PS2 Display Port Help

Need help with your PC or Modding Projects?
Post Reply
User avatar
SpaceBooger
Moderator
Posts: 4385
Joined: Mon Mar 10, 2008 6:40 am
Location: The AK-Rowdy
Contact:

PS2 Display Port Help

Post by SpaceBooger »

My PS2 (phat) stopped working. It boots but there is no sound or picture. I have tried different display cords (multiple different components and composite ones) so the cord is not the issue it's the port itself. The only thing I can find when googling is having the display setting wrong, but that is not the issue. I get no picture and no sound - the CRT screen does flash when the unit is turned on or off.
Any suggestions? I did try to reflow the main solder points for the display port, and that did nothing, so any help would be appreciated since I can not seem to find anything on the internet similar to this.

Update I did find a suggestion to check the fuses to see if one was blown. Has anyone done this before?
BLOG | BST
Systems Owned: NES, Game Boy (Original, Pocket, Color & Advance SP), DSi, 3DS, Genesis, Sega CD,
Nomad, SNES, Saturn, PS1, Dreamcast, XBox, PS2, Gamecube, Nintendo DS, Wii, PSP, PS3, WiiU & XBONE.
User avatar
Ziggy
Moderator
Posts: 14630
Joined: Mon Jun 09, 2008 5:12 pm
Location: NY

Re: PS2 Display Port Help

Post by Ziggy »

SpaceBooger wrote:It boots but there is no sound or picture.


How do you know the console is booting if there is no sound or picture? Disc drive activity or something? Just because the screen flashes when you power on/off doesn't mean the console is actually functioning correctly.

SpaceBooger wrote:Update I did find a suggestion to check the fuses to see if one was blown. Has anyone done this before?


No, but I did find this...

https://www.ps2-home.com/forum/viewtopic.php?t=2779

Apparently the PS2 has many SMD fuses. And it's common enough for one or more of them to blow that someone put together that map for various revisions. So I guess it would be worth checking.
Image
User avatar
SpaceBooger
Moderator
Posts: 4385
Joined: Mon Mar 10, 2008 6:40 am
Location: The AK-Rowdy
Contact:

Re: PS2 Display Port Help

Post by SpaceBooger »

I guess I do not know if it boots... The lights fans and disc drive all work as intended. So I don't know if it does boot, but I can hear the disc in it spinning if booted with a disc already in it.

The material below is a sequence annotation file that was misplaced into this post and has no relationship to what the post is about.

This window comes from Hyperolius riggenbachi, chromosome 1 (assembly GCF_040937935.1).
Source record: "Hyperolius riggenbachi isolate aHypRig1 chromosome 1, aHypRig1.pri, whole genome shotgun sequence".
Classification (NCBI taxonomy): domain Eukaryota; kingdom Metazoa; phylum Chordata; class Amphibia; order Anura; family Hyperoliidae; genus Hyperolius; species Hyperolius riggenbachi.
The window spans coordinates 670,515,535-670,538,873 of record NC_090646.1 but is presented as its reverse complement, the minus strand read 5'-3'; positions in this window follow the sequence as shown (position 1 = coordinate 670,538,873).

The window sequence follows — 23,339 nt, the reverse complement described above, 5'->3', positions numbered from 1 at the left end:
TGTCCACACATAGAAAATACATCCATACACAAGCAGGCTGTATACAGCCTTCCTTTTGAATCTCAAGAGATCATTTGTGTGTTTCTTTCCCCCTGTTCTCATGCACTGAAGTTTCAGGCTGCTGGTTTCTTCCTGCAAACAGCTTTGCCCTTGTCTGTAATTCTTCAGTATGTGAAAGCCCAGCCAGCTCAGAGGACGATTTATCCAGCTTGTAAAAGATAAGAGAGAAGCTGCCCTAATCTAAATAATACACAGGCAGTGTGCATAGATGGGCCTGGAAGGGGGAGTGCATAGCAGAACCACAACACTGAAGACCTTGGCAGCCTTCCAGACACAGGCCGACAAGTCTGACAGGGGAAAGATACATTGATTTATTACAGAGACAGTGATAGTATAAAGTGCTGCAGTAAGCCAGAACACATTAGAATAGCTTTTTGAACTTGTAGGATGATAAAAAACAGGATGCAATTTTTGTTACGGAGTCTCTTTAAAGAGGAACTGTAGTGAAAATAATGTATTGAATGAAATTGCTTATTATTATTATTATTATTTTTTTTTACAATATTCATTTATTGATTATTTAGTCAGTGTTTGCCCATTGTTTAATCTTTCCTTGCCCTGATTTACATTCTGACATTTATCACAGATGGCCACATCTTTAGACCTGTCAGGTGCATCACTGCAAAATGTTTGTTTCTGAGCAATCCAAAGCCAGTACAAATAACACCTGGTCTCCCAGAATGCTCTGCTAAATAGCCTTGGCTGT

I did come across that fuse chart and even if I did find the fuse I do not have easy access to new ones or know if my soldering skill is up to task, but that may be the next step.
BLOG | BST
Systems Owned: NES, Game Boy (Original, Pocket, Color & Advance SP), DSi, 3DS, Genesis, Sega CD,
Nomad, SNES, Saturn, PS1, Dreamcast, XBox, PS2, Gamecube, Nintendo DS, Wii, PSP, PS3, WiiU & XBONE.
User avatar
Ziggy
Moderator
Posts: 14630
Joined: Mon Jun 09, 2008 5:12 pm
Location: NY

Re: PS2 Display Port Help

Post by Ziggy »

I mean, it could be that the MechaCon is working, so the disc drive spins up as it should. But something else has failed, like the video encoder. Or a fuse.

As for the fuses, you could try practicing on junk electronics. Chip components like that are easy to remove with a soldering iron, if you have the space. Otherwise you would need a hot air station, which can be cheap these days. But I'm thinking since they're fuses, you might not have to remove one that's blown. Just stack a new fuse on top of the old one. That would make the soldering work a lot easier.

edit: https://www.youtube.com/watch?v=cJreVs5OZDc

Just to show you how easy it really is to solder chip components like that. The process would be more or less the same if you were to stack a new fuse on top of a blown one. Only that video shows using a tinned component to tack it in position. I like to tin the iron tip, so more solder is applied when you tack one side. If your tack side isn't strong enough, when you solder the other side it can "tombstone" which is so frustratingly annoying.

another edit: Oh, I forgot to mention. If you're in the USA, then you can get the parts from DigiKey or Mouser. The shipping will end up being more than the parts cost, but with the weight of some fuses you will be able to get USPS First Class Mail as the cheapest option. It still sucks having to pay like $5-7 for shipping when the parts only cost a few bucks, but you gotta do what you gotta do.

Third edit: And here's a video on removing chip caps: https://www.youtube.com/watch?v=8JM4oCpWnjU

From the pics of the fuse map, it looks like some fuses are packed in tight with other components. So you would have the space needed to get at the side of the chip with the iron like that. That's when you would need hot air. But a word of caution when using hot air: If components are packed tightly together, you can easily blow small chip caps/resistors/fuses off the board using hot air. You would want to use low air flow and/or putting shielding around the component you're trying to remove to isolate it.
Image
Post Reply